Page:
‘Trumpa Dubh’ may make another appearance tonight after leading the procession through the streets of Trim on Saturday night. He is very scary and brings Halloween to life!
This delightful upbeat performance/presentation by Simon and Maria O’Dwyer of Ancient Music Ireland begins by bringing the audience on a journey through the ages, starting with the earliest habitation of Ireland and progresses through the Irish Stone Age, Bronze Age, Iron Age and ends in Early Medieval times. It is a celebration of the great Irish instruments of the first millennium BC. Each period is highlighted through the progression and development of musical instruments, (of which Ireland is very rich) the playing of instruments and stories from legend. Simon is an outstanding story teller and musician and has the audience on the journey with him every step of the way. It is the perfect balance between musical accuracy and visual perfection. Instruments include reproduction pairs of Bronze Age horns and trumpets from Northern, Western, Central and Southern Ireland – circa 1,000 – 600 BC. Two pairs of Iron Age parade/ceremonial trumpets like those which would be contemporary with the Hill of Ward, Tara and Uisneach will be played and discussed. The Iron Age Ard Brin trumpet reproduction from Co. Down will also be played. Two Psalter horns – accurate reproductions of the river Erne – Early Medieval horn which are depicted in the 8th Century Vespasian Psalter. The recent research on the possible meaning of our ancient instruments is presented and demonstrated in ‘Voices of Deities’.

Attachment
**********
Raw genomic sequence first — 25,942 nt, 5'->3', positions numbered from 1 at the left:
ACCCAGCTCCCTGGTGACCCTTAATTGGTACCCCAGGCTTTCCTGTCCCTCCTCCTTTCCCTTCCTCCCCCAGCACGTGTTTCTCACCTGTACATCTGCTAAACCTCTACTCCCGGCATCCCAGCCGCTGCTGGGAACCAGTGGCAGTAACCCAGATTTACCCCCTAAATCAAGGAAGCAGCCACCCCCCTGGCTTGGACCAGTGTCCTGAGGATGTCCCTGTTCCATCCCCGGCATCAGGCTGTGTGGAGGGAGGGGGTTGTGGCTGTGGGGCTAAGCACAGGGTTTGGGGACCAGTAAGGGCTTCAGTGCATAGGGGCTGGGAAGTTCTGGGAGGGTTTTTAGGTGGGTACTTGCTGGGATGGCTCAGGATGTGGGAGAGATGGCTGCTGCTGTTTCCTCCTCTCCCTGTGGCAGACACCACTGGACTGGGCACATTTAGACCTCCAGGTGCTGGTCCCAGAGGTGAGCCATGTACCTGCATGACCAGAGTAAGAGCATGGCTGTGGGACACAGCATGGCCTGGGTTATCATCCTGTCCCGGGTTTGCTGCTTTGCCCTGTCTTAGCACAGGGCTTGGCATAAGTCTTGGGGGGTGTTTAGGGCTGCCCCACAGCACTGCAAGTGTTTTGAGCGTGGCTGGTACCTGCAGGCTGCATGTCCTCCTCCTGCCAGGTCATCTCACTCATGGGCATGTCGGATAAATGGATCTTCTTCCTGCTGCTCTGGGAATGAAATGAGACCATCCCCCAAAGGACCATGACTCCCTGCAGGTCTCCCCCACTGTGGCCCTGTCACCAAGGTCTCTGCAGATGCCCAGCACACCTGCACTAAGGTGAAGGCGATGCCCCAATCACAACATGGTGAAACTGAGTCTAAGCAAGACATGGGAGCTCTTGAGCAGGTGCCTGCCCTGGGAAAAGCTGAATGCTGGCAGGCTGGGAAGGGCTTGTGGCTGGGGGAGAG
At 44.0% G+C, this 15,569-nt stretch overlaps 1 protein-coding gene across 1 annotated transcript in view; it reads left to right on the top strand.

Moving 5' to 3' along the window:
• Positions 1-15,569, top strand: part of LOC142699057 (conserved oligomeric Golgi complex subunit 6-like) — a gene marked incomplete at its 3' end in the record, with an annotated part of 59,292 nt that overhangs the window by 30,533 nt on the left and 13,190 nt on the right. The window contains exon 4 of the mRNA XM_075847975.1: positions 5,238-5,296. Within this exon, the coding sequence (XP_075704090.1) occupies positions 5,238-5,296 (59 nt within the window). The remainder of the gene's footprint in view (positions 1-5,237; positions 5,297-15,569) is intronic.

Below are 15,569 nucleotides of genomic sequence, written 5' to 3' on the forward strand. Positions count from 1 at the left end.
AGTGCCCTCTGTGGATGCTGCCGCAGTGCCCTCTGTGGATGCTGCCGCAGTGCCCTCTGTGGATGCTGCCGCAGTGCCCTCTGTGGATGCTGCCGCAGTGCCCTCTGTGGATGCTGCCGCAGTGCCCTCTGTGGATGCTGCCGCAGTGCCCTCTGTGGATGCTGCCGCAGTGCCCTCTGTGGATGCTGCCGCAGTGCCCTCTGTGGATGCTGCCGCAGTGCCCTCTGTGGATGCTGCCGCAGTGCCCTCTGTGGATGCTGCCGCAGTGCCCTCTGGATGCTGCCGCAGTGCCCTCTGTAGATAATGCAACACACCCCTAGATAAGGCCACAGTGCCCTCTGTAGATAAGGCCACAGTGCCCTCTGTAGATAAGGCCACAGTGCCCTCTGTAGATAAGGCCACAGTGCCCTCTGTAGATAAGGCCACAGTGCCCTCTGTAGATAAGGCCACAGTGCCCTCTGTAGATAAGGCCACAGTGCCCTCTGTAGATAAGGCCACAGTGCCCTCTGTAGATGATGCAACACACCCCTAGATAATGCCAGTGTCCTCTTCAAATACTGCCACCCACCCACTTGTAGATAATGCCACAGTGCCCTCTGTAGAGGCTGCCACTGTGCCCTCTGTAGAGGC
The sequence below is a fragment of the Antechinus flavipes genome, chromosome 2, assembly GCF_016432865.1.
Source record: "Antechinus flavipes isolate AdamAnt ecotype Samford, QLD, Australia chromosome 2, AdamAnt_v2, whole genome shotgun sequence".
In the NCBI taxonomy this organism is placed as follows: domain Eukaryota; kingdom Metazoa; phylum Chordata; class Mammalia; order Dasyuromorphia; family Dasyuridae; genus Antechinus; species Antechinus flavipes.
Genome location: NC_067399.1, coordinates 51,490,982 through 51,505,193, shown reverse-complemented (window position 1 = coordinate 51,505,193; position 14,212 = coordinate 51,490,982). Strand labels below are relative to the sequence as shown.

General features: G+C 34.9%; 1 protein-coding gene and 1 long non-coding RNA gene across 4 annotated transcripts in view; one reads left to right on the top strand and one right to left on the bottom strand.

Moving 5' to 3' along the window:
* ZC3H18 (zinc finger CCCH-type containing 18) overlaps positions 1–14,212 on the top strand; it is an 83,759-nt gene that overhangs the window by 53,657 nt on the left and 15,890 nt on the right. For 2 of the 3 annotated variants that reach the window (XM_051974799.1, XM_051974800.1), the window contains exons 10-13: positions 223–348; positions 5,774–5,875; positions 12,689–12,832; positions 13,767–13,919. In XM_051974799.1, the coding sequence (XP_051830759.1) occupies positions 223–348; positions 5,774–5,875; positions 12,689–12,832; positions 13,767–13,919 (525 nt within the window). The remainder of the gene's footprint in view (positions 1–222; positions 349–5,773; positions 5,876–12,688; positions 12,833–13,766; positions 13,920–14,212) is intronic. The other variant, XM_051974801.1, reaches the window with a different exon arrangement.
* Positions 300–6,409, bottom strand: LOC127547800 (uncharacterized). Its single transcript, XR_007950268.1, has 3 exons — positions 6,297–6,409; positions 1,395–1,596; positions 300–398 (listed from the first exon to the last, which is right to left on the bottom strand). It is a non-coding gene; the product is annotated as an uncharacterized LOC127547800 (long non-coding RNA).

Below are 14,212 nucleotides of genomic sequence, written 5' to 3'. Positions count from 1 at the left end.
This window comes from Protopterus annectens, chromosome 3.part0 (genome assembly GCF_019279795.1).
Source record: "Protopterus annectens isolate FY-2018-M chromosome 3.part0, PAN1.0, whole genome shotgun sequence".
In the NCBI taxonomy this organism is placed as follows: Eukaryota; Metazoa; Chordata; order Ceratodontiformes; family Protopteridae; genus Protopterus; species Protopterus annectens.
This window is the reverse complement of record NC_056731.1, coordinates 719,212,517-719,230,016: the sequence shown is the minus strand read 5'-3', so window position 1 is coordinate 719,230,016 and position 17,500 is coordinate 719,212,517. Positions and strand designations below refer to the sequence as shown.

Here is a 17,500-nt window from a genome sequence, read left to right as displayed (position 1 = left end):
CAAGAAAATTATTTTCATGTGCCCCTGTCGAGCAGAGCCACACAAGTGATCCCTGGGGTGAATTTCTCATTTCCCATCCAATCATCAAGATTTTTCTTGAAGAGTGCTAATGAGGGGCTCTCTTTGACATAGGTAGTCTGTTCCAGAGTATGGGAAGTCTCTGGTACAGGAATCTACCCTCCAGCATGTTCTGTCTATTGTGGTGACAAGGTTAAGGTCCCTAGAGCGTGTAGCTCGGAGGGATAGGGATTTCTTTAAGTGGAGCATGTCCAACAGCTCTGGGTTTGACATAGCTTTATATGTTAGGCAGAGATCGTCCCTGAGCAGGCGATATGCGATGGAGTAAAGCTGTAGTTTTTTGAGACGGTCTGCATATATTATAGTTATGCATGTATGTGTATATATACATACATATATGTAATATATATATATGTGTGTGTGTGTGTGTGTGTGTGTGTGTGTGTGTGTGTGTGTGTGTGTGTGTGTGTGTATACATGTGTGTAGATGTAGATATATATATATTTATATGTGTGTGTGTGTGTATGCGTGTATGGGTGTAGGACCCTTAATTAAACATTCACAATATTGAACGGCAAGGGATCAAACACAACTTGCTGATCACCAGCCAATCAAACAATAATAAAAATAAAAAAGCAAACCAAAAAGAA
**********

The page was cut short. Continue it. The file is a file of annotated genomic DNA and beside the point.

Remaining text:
Voices od Deities
Our ancestors in 3,000 BC knew about science, mathematics, geometry and astronomy. Prehistoric legends and early history tell us that in pre-Christian Ireland it was vital that the female ‘Earth Goddess’ and the male ‘Sun God’ existed in harmony. At the Stone Age and UNESCO World Heritage Site of Brú na Bóinne, the great megalith of Newgrange facilitates a beam of sunlight illuminating the central chamber on the first day of the new year celebrating the renewal of life. Music is at the heart of the this astronomically aligned megalith. The later Bronze Age horns and trumpets found in pairs represent male and female. We believe that a male bronze trumpet and female bronze horn were played at the inauguration of Kings and at majestic ceremonies. The ‘Earth Goddess’ and the ‘Sun God’ come together to ensure the continuity and wellbeing of people, crops and livestock. Thus, suggesting the ancient horns and trumpets as the voices of the ‘Goddess’ and ‘God’. Ancient Music Ireland tell this story.